A woman can be an honorary guy, sure, with all the perquisites and privileges pertaining to that status””as long as she never lets anything disturb the guy façade.

That is, I feel like I’m admitted to geekdom under sufferance, and womanhood and feminism don’t feel like that. But I know this experience is not universal, for many women reading geekdom is your skin and female gender like a coat that doesn’t fit all the time, and for others neither is problematic or they both are. How did you come to feminism, and geekdom, and womanhood (if you’re a woman)? Does one of them fit better than the others at the moment, and does that feed into your questioning anything?

Why we document

This article originally appeared on Geek Feminism.

A comment over on the Geek Feminism wiki asked whether we aren’t damaging the community by documenting sexism. I don’t want to get too 101 on our fine blog, but I do want to talk about why I consider our pretty long list of sexist incidents in geekdom a success.

My first geek feminist forum, and still the one I participated longest in and therefore in many ways most influential on me, was LinuxChix. Things I learned over there included the reasons why having men dominate conversations can be anti-feminist, via the discussion around the document now available as behaviour in technical forums, which was originally a response by Valerie Aurora to a problem where the LinuxChix techtalk list was seeing fewer and fewer posts by women and was generally perceived as scary and hardcore.

We also had a long-standing problem articulating what it was that led to the extreme gender imbalance in Free Software development and many of its user communities. I can’t speak for the community, but what I remember feeling about those discussions was a major unease. There was sexism in computing and in Free Software… probably? Some women had stories, some women didn’t. There was social, peer and societal pressure on young women considering science and technical careers or even on developing those skills… probably? Again, some women had stories, some didn’t.

Had you asked me in 2003 for troublesome incidents in Free Software””are we doing anything wrong, or is this a problem we’ve inherited from other people who did things wrong, or is this just a thing about women, that they don’t like to be too nerdy in their spare time?””I don’t know that I would have been able to give you examples of anyone doing anything much wrong. A few unfortunate comments about cooking and babies at LUGs, perhaps. Things started to change my awareness slowly. Valerie’s 2002 HOWTO Encourage Women in Linux dug up some incidents at LUGs. In 2005 LinuxChix itself got some attention from (trigger warning) the troll Skud posted about. I was personally present at a sexualised presentation, the Acme::Playmate presentation at the Open Source Developers Conference in 2006. And in 2007, very soon after I had seen Kathy Sierra keynote linux.conf.au 2007, she was scared out of her work writing about technology by (trigger warning) online harrassment and for the first time, I personally saw the Internet explode over the issue of active, virulent sexism against women in technology.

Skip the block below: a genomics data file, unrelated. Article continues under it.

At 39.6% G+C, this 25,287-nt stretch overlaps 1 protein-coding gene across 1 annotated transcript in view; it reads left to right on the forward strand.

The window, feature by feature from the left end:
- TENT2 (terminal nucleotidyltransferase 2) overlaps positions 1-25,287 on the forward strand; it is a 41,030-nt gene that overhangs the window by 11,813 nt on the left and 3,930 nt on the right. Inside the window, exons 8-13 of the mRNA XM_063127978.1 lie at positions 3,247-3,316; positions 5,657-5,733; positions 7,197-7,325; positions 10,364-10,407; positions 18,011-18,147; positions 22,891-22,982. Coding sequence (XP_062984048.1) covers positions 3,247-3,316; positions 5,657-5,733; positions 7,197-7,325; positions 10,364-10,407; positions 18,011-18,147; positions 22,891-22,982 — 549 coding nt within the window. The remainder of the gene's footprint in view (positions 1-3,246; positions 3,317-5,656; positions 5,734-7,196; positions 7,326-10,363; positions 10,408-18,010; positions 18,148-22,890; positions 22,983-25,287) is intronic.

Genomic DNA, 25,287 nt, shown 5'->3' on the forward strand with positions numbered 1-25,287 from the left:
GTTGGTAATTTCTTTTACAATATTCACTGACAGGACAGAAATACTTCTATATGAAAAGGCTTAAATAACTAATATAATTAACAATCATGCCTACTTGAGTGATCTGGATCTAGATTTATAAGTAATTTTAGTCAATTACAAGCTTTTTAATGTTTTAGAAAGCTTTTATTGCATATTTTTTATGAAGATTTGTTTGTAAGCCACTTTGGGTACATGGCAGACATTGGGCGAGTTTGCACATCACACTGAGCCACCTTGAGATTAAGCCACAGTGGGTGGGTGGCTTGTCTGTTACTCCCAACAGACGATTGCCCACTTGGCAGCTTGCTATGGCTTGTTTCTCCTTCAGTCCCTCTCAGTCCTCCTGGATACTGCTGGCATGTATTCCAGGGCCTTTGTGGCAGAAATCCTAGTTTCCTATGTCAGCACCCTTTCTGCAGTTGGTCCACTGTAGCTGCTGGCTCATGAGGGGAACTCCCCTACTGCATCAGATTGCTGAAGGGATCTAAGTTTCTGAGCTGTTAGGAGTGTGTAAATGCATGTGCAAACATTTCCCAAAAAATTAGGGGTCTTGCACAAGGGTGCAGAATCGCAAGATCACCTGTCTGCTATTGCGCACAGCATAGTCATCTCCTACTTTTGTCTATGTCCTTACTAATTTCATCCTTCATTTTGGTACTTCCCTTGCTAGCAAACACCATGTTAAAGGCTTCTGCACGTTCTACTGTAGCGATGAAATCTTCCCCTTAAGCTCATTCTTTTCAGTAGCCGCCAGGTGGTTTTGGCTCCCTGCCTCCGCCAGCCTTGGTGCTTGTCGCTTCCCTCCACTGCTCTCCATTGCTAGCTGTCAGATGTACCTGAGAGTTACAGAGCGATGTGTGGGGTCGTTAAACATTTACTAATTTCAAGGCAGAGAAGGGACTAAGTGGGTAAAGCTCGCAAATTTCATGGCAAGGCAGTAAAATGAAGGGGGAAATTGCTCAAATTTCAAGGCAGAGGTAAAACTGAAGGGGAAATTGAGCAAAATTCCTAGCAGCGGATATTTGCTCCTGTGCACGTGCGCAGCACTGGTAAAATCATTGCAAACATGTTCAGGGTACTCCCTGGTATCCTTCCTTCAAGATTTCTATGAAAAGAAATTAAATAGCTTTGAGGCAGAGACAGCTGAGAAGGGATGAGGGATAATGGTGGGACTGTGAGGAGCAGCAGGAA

I do not in fact find writing the wiki documentation of incidents in geekdom very satisfying. The comment linked at the beginning of the post compared the descriptions to a rope tying geekdom to the past. Sometimes being known as a wiki editor and pursued around IRC with endless links to yet another anonymous commenter or well-known developer advising women to shut up and take it and write some damned code anyway is like a rope tying me to the bottom of the ocean.

But what makes it worth it for me is that when people are scratching their heads over why women would avoid such a revolutionarily free environment like Free Software development, did maybe something bad actually happen, that women have answers. It’s not the only answer, there’s still all that social, peer and societal pressure, the shorter leisure hours, and so on, after all. And there’s no level of harrassment or cruelty that won’t find someone, plenty of someones, prepared to immediately argue that it’s really no big deal, what are you doing here, giving up? Letting them win? But now if when I’m asked about whether geek women have problems and why there aren’t more of us, I’m not left fumbling to explain it even to myself.

I don’t know what the Mary of 1999 (my watershed geek year wasn’t 1998, in fact) would have done if she’d come across that page in more or less the condition the wiki comment described, “the girl entering the community without any predispositions”, the woman vulnerable to being misled into thinking that geekdom is full of scoundrels (or, we might argue, not entirely misled). Maybe she would have run, I can’t say for sure that she wouldn’t have. But what woman is without baggage? In 1999 as a teenage girl with hair flowing down to my waist (I tell you what, short hair has cut my street harrassment down nearly as much as it cut my grooming routine down) I walked down the street to the steady beat of rape threats from passing vehicles. At least I would have found that geek women were talking about it and had got together and got each other’s back.